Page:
The Prison Problem

A tremendously difficult problem naval powers face with piracy is not a lack of operational resources to counter the threat, but what to do with the perpetrators once caught. Once pirates are detained and become “persons under control,” there are currently no good options. What does the dog do when it catches the car? Determin- ing which state should prosecute pirates seized at sea is particularly vexing. It is typical of the vessels attacked by Somali pirates that the ship may be registered in one nation, such as Greece, owned by a cor- poration located in another nation, such as South Korea, and operated by a crew com- prised of nationals of several additional countries, such as the Philippines and Pakistan. Furthermore, the vessel is likely to be transporting either containerized cargo or bulk commodities owned by companies in another country, and the piracy attack may have been interrupted by a warship from yet another nation.

Although any country may assert juris- diction in the case of a universal crime, each has a special interest in the outcome of the prosecution. On the high seas—or in any other place outside the jurisdiction of an in-

Boarding hijacked vessels or pirate ships may be conducted under a variety of legal rationales. First, the flag state in which the vessel is registered may authorize a boarding by its own authorities or another state. Sec- ond, since piracy, along with slavery, is a universal crime, every nation may seize a pi- rated ship. In such cases, naval forces may exercise the right of visit if there are reason- able grounds to believe a ship is engaged in piracy. Third, all nations are entitled to ex- ercise the inherent right of individual and collective self-defense, as set forth in the UN Charter. Typically, international law would permit several nations to act against piracy, including the state of registry or flag of the attacked vessel, the nationality of any of the crew members, and in some cases, coastal and port states in the region.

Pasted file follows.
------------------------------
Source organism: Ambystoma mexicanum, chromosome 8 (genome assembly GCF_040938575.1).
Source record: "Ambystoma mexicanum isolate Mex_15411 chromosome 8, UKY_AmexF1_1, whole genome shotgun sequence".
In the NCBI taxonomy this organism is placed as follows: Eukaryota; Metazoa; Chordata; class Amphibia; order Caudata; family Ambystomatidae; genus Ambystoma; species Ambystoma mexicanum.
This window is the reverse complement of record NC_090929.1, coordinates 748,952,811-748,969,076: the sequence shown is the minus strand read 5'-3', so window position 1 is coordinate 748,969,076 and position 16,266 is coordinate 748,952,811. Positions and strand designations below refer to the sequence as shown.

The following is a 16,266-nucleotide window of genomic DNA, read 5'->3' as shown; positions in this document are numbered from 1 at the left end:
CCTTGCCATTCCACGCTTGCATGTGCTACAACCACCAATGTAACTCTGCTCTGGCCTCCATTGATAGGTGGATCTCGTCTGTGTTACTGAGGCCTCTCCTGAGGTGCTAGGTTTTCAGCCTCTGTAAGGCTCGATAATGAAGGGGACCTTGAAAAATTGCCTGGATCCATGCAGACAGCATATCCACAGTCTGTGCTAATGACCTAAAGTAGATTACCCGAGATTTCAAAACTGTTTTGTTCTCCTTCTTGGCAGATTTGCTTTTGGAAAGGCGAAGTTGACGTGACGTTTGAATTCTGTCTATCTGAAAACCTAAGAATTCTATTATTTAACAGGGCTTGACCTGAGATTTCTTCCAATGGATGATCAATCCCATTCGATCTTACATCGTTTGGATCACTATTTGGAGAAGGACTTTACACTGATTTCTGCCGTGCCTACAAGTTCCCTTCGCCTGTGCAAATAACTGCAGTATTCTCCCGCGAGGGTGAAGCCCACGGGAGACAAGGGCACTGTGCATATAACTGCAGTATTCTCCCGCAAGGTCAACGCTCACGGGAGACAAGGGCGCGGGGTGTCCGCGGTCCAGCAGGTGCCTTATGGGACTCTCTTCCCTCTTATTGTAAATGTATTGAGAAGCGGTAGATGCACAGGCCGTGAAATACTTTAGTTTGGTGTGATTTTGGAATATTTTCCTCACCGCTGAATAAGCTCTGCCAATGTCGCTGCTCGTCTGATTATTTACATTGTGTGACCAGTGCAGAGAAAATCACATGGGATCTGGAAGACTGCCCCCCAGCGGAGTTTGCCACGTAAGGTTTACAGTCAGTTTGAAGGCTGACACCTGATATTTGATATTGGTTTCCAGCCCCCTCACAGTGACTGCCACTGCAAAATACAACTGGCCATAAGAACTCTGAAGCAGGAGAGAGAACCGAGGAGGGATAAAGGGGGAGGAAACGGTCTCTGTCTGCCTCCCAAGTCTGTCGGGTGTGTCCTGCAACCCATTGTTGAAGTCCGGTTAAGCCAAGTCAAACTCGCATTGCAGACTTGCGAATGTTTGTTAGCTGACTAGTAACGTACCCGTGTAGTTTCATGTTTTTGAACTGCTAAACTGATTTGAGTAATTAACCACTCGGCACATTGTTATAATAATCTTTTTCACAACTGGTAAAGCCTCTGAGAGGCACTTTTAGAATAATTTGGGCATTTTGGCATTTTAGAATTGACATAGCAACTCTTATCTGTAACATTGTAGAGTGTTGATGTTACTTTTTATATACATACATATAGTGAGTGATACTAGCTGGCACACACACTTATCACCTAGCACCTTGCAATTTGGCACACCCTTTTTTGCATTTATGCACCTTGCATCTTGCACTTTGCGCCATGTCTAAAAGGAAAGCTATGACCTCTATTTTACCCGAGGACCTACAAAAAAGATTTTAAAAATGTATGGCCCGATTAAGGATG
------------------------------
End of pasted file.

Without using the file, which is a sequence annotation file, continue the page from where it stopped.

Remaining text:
But none of these are great options be- cause it takes awhile to sort out the logistical and legal issues. Captured pirates cannot be turned over to local authorities in Somalia—because, in many cases, there are no responsible local authorities in that failed state. Moreover, some tribal regions might either let the pirates go or impose excessive, disproportionate punishments under tribal justice or Islamic law. Likewise, the great expense and logistical and legal burdens of transporting the pirates to a Western country for prosecution are daunting.